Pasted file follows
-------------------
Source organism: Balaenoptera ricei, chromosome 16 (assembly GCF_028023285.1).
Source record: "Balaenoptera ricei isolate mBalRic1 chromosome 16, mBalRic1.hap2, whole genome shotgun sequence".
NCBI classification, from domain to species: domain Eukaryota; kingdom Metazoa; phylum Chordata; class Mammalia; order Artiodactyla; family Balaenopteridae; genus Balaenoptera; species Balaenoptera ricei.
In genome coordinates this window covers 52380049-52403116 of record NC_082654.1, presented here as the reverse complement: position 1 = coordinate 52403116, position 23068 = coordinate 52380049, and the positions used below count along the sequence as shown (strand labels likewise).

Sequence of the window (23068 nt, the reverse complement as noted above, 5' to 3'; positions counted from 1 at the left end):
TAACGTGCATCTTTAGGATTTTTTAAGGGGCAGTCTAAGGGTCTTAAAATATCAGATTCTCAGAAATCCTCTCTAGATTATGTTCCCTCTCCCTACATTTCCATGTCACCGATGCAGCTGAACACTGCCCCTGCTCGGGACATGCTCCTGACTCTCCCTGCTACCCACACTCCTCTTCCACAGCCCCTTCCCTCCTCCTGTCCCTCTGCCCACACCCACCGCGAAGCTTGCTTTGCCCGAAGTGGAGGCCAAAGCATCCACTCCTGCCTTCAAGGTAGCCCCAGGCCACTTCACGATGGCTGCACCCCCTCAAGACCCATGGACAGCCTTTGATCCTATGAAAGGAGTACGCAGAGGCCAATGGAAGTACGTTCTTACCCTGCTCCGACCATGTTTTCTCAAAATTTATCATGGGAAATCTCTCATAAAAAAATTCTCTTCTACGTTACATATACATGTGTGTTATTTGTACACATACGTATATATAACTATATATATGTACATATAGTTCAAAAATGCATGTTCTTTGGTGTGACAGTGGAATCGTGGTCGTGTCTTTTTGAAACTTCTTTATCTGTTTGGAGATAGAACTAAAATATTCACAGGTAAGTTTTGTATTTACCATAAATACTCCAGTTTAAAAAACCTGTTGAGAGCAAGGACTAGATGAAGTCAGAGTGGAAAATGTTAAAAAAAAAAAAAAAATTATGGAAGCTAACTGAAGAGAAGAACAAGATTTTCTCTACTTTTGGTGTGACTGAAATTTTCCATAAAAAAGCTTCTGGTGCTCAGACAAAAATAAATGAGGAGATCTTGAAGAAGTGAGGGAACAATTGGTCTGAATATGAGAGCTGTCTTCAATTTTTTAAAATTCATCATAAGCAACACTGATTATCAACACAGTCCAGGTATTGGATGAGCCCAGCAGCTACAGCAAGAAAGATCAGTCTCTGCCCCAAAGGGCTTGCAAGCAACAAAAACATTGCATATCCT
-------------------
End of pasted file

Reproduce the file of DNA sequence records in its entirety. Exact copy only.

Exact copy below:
Source organism: Balaenoptera ricei, chromosome 16 (assembly GCF_028023285.1).
Source record: "Balaenoptera ricei isolate mBalRic1 chromosome 16, mBalRic1.hap2, whole genome shotgun sequence".
NCBI classification, from domain to species: domain Eukaryota; kingdom Metazoa; phylum Chordata; class Mammalia; order Artiodactyla; family Balaenopteridae; genus Balaenoptera; species Balaenoptera ricei.
In genome coordinates this window covers 52380049-52403116 of record NC_082654.1, presented here as the reverse complement: position 1 = coordinate 52403116, position 23068 = coordinate 52380049, and the positions used below count along the sequence as shown (strand labels likewise).

Sequence of the window (23068 nt, the reverse complement as noted above, 5' to 3'; positions counted from 1 at the left end):
TAACGTGCATCTTTAGGATTTTTTAAGGGGCAGTCTAAGGGTCTTAAAATATCAGATTCTCAGAAATCCTCTCTAGATTATGTTCCCTCTCCCTACATTTCCATGTCACCGATGCAGCTGAACACTGCCCCTGCTCGGGACATGCTCCTGACTCTCCCTGCTACCCACACTCCTCTTCCACAGCCCCTTCCCTCCTCCTGTCCCTCTGCCCACACCCACCGCGAAGCTTGCTTTGCCCGAAGTGGAGGCCAAAGCATCCACTCCTGCCTTCAAGGTAGCCCCAGGCCACTTCACGATGGCTGCACCCCCTCAAGACCCATGGACAGCCTTTGATCCTATGAAAGGAGTACGCAGAGGCCAATGGAAGTACGTTCTTACCCTGCTCCGACCATGTTTTCTCAAAATTTATCATGGGAAATCTCTCATAAAAAAATTCTCTTCTACGTTACATATACATGTGTGTTATTTGTACACATACGTATATATAACTATATATATGTACATATAGTTCAAAAATGCATGTTCTTTGGTGTGACAGTGGAATCGTGGTCGTGTCTTTTTGAAACTTCTTTATCTGTTTGGAGATAGAACTAAAATATTCACAGGTAAGTTTTGTATTTACCATAAATACTCCAGTTTAAAAAACCTGTTGAGAGCAAGGACTAGATGAAGTCAGAGTGGAAAATGTTAAAAAAAAAAAAAAAATTATGGAAGCTAACTGAAGAGAAGAACAAGATTTTCTCTACTTTTGGTGTGACTGAAATTTTCCATAAAAAAGCTTCTGGTGCTCAGACAAAAATAAATGAGGAGATCTTGAAGAAGTGAGGGAACAATTGGTCTGAATATGAGAGCTGTCTTCAATTTTTTAAAATTCATCATAAGCAACACTGATTATCAACACAGTCCAGGTATTGGATGAGCCCAGCAGCTACAGCAAGAAAGATCAGTCTCTGCCCCAAAGGGCTTGCAAGCAACAAAAACATTGCATATCCT